Tuesday: Hili dialogue

August 3, 2021 • 6:30 am

Good morning on the first Tuesday in August, the third day of the month, 2021: National Watermelon Day. It’s also Clean Your Floors Day and Grab Some Nuts Day (they’re referring to edible nuts).

I am feeling a little grotty today (tummy ache and listless, but it is not Covid!), so posting may be a bit light.

News of the Day:

Covid continues to surge, with the U.S. now entering its “fourth wave” of infections, as Reuters’ daily total of infections and deaths show. We’re approaching 100,000 infections per day again, and the NBC News reported last night that that figure could double by the fall.

Here’s the worldwide map of weekly changes in infection rates from Our World in Data, with the U.S. up 53.6% over last week. Not many countries exceed us.

The good news: Biden finally achieved his goal (a month late, but hey), with 70% of adult Americans fully vaccinated as of yesterday. I’m not sure what figure would represent herd immunity now that the new delta variant is spreading: each person infected with the delta strain could infect five others, twice that of the “normal” variant.

Our pandemic of gun violence continues in Chicago: this last weekend the damage was 51 people shot, 8 of them fatally, including a father of five. The July total: 614 people shot, with 105 dying, or 3.5 people killed  per day in our city. This is about the same as last year, but significantly higher than 2019, when there were “only” 44 murders and 232 shootings in July.

According to the Washington Post, congressional liberals are “furious” at Joe Biden for letting the pandemic eviction moratorium lapse (it was really the CDC’s decision, but they say Biden should have extended it by executive order).  An excerpt:

“It’s too little too late,” said Rep. Pramila Jayapal (D-Wash.), chair of the Congressional Progressive Caucus. “The White House did not handle this well. I think they did not think about this eviction moratorium in a serious way.”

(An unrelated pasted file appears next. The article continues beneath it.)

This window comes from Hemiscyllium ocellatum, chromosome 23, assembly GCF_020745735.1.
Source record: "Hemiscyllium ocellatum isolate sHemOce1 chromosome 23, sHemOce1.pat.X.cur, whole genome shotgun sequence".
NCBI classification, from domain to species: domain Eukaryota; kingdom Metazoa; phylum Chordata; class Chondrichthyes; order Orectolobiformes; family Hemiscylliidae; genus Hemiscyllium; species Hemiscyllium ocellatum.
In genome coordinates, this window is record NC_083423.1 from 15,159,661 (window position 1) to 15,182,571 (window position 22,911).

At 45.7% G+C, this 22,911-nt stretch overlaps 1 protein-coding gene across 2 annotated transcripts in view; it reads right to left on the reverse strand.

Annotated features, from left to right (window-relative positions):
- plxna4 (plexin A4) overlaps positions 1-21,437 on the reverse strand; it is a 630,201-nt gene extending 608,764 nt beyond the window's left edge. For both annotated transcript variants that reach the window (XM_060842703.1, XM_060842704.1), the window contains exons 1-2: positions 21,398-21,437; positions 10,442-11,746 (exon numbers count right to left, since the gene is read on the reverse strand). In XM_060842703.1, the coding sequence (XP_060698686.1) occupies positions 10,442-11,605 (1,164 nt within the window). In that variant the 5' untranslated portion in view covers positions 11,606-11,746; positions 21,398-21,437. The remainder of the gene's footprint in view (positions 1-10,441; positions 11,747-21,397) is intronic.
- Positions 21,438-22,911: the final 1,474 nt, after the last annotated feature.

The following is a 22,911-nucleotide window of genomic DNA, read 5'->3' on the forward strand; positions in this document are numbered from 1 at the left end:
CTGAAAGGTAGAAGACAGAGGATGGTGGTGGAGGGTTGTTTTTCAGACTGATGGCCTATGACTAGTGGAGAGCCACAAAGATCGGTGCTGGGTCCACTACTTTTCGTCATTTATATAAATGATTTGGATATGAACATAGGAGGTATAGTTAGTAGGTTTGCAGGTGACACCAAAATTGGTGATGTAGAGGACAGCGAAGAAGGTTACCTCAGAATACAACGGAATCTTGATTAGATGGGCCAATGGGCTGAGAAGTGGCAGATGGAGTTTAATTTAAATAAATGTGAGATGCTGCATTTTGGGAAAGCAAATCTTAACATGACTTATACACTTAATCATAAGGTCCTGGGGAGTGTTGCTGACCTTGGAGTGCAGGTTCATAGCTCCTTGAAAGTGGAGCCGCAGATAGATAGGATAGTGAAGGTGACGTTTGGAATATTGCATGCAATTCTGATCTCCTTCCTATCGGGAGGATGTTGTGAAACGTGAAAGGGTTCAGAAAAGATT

As for the broader tensions, Jayapal warned Biden not to take the party’s liberals for granted. “I think that, you know, every relationship needs tending,” she said, adding, “The president has also told me a couple months ago that he was looking forward to meeting with the Progressive Caucus, and we’re still waiting for that to happen.”

In a hastily called, expletive-laden videoconference call of the caucus’s executive board Sunday that included nearly two dozen lawmakers, members railed against the White House and House Democratic leaders over the eviction strategy, according to several Democrats with knowledge of the discussion.

Many liberals believe that this could be their only chance for years to enact major change, because Democrats could lose control of Congress next year, a fear that helps explain some of the current passion.

But is this “major change”? This moratorium will last only as long as the pandemic, but real “major change” is in the offing with measures like the pending infrastructure bill.

Speaking of that, the Senate has finally started the debate over Biden’s $1 trillion infrastructure bill, which is badly needed. Professor Ceiling Cat’s (Emeritus) prediction: it will pass, for no Senator wants to be seen as against our crumbling infrastructure. Where will the money go? The Associated Press lays it out:

Among the major new investments, the bipartisan package is expected to provide $110 billion for roads and bridges, $39 billion for public transit and $66 billion for rail. There’s also to be $55 billion for water and wastewater infrastructure as well as billions for airports, ports, broadband internet and electric vehicle charging stations.

Simone Biles seems to have overcome her “twisties,” at least insofar as planning to participate in an individual gymnastics event: the balance beam event on Tuesday. Look for a more conservative routine from her. UPDATE: The routine finished a few minutes ago (I’m writing at about 5 a.m.) and Biles nabbed a bronze medal—her second medal of these games and seventh over all the Olympics.

This I didn’t expect: the U.S. is out of the gold medal round in women’s soccer, losing 1-0 to Canada via a penalty kick in minute 74 (below).

And Jussie Smollett is back on trial in Chicago for his 2019 report of being the victim of a racist and homophobic attack, an attack judged as a fabricated fantasy by Dave Chap[elle and all other people with more than one neuron. Although original charges against Smollett were dropped by State’s Attorney Kim Foxx (who almost lost election because of her decision) , Smollett is again, this time on trial for disorderly conduct in filing a fake police report.

Finally, today’s reported Covid-19 death toll in the U.S. is 613,436, an increase of 341 deaths over yesterday’s figure. The reported world death toll is now 4,250,289, an increase of about 9,000 over yesterday’s total.

Stuff that happened on August 3 includes:

  • 1492 – Christopher Columbus sets sail from Palos de la Frontera, Spain.
  • 1527 – The first known letter from North America is sent by John Rut while at St. John’s, Newfoundland.